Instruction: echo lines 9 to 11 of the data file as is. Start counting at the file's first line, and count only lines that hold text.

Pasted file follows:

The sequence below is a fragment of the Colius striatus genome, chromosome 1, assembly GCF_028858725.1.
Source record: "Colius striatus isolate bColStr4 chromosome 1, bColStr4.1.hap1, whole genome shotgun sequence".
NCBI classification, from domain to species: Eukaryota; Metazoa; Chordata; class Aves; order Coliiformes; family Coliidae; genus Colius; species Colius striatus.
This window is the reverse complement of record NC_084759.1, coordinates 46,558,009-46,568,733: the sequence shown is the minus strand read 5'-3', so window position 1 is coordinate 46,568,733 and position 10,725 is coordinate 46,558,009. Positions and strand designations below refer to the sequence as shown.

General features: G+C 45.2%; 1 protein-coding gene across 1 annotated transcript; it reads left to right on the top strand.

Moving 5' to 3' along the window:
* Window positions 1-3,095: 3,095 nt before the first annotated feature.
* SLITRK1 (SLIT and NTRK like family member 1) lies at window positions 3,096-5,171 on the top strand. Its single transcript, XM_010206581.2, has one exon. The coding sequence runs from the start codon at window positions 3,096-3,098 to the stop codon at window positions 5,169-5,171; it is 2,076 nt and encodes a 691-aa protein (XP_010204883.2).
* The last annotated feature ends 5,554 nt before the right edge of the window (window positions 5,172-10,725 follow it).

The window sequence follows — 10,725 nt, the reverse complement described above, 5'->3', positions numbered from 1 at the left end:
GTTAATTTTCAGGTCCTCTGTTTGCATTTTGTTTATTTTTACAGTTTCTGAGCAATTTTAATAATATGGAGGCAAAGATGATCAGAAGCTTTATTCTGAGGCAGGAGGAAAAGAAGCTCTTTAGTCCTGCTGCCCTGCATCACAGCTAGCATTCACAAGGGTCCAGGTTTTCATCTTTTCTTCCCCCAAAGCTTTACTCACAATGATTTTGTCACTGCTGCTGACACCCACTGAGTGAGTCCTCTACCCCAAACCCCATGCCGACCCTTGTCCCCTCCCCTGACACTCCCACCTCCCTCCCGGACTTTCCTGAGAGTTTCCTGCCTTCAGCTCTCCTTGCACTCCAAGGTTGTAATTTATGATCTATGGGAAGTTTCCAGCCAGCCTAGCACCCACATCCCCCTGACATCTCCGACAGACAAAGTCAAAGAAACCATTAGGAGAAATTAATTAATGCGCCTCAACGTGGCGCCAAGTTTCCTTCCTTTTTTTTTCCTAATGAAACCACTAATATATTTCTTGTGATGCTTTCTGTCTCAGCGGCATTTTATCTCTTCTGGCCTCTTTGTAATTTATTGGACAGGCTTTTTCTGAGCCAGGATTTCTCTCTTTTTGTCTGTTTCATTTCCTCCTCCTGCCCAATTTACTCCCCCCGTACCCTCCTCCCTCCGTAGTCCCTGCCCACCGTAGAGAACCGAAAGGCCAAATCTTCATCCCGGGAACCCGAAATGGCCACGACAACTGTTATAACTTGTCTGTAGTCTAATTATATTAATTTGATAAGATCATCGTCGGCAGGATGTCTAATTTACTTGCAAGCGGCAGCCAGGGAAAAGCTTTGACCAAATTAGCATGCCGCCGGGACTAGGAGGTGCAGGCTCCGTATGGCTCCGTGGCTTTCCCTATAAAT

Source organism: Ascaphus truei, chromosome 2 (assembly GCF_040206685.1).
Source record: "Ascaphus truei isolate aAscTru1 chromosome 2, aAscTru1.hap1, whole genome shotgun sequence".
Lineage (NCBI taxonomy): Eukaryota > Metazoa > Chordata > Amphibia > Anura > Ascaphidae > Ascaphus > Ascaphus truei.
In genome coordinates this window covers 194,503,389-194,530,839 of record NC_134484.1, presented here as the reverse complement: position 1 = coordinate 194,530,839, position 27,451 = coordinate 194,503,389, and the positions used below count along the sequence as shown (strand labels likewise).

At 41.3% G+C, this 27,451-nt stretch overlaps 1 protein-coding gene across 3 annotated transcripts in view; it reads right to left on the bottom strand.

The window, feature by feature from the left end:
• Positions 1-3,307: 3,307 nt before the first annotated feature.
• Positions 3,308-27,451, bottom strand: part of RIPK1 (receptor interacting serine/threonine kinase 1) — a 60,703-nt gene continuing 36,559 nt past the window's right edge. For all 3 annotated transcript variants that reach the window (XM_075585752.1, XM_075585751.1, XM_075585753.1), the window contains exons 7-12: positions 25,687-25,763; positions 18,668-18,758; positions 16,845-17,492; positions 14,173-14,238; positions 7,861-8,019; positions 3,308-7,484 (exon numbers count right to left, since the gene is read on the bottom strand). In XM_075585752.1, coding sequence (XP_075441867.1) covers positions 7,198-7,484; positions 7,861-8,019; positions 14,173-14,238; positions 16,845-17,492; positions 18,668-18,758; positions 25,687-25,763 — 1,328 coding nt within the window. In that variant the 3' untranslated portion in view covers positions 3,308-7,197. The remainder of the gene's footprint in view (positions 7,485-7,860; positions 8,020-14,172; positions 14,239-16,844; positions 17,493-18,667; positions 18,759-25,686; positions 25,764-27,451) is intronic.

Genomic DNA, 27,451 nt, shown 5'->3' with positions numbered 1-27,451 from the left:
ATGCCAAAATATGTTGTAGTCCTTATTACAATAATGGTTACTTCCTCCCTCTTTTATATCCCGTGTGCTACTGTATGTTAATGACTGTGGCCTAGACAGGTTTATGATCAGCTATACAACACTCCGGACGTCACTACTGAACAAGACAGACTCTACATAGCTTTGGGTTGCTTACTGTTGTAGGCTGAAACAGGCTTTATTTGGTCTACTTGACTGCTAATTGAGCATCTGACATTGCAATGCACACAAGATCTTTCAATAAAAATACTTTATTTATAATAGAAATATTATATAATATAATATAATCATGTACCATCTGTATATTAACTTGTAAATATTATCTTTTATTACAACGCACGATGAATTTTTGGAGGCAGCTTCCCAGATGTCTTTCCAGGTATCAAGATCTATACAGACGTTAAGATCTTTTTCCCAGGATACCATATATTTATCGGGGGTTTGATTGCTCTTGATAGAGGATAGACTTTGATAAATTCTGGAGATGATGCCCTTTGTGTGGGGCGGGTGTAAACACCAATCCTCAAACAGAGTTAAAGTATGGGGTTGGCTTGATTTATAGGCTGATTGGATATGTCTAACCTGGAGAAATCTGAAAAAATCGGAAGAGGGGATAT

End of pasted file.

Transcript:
* The last annotated feature ends 5,554 nt before the right edge of the window (window positions 5,172-10,725 follow it).

The window sequence follows — 10,725 nt, the reverse complement described above, 5'->3', positions numbered from 1 at the left end:
GTTAATTTTCAGGTCCTCTGTTTGCATTTTGTTTATTTTTACAGTTTCTGAGCAATTTTAATAATATGGAGGCAAAGATGATCAGAAGCTTTATTCTGAGGCAGGAGGAAAAGAAGCTCTTTAGTCCTGCTGCCCTGCATCACAGCTAGCATTCACAAGGGTCCAGGTTTTCATCTTTTCTTCCCCCAAAGCTTTACTCACAATGATTTTGTCACTGCTGCTGACACCCACTGAGTGAGTCCTCTACCCCAAACCCCATGCCGACCCTTGTCCCCTCCCCTGACACTCCCACCTCCCTCCCGGACTTTCCTGAGAGTTTCCTGCCTTCAGCTCTCCTTGCACTCCAAGGTTGTAATTTATGATCTATGGGAAGTTTCCAGCCAGCCTAGCACCCACATCCCCCTGACATCTCCGACAGACAAAGTCAAAGAAACCATTAGGAGAAATTAATTAATGCGCCTCAACGTGGCGCCAAGTTTCCTTCCTTTTTTTTTCCTAATGAAACCACTAATATATTTCTTGTGATGCTTTCTGTCTCAGCGGCATTTTATCTCTTCTGGCCTCTTTGTAATTTATTGGACAGGCTTTTTCTGAGCCAGGATTTCTCTCTTTTTGTCTGTTTCATTTCCTCCTCCTGCCCAATTTACTCCCCCCGTACCCTCCTCCCTCCGTAGTCCCTGCCCACCGTAGAGAACCGAAAGGCCAAATCTTCATCCCGGGAACCCGAAATGGCCACGACAACTGTTATAACTTGTCTGTAGTCTAATTATATTAATTTGATAAGATCATCGTCGGCAGGATGTCTAATTTACTTGCAAGCGGCAGCCAGGGAAAAGCTTTGACCAAATTAGCATGCCGCCGGGACTAGGAGGTGCAGGCTCCGTATGGCTCCGTGGCTTTCCCTATAAAT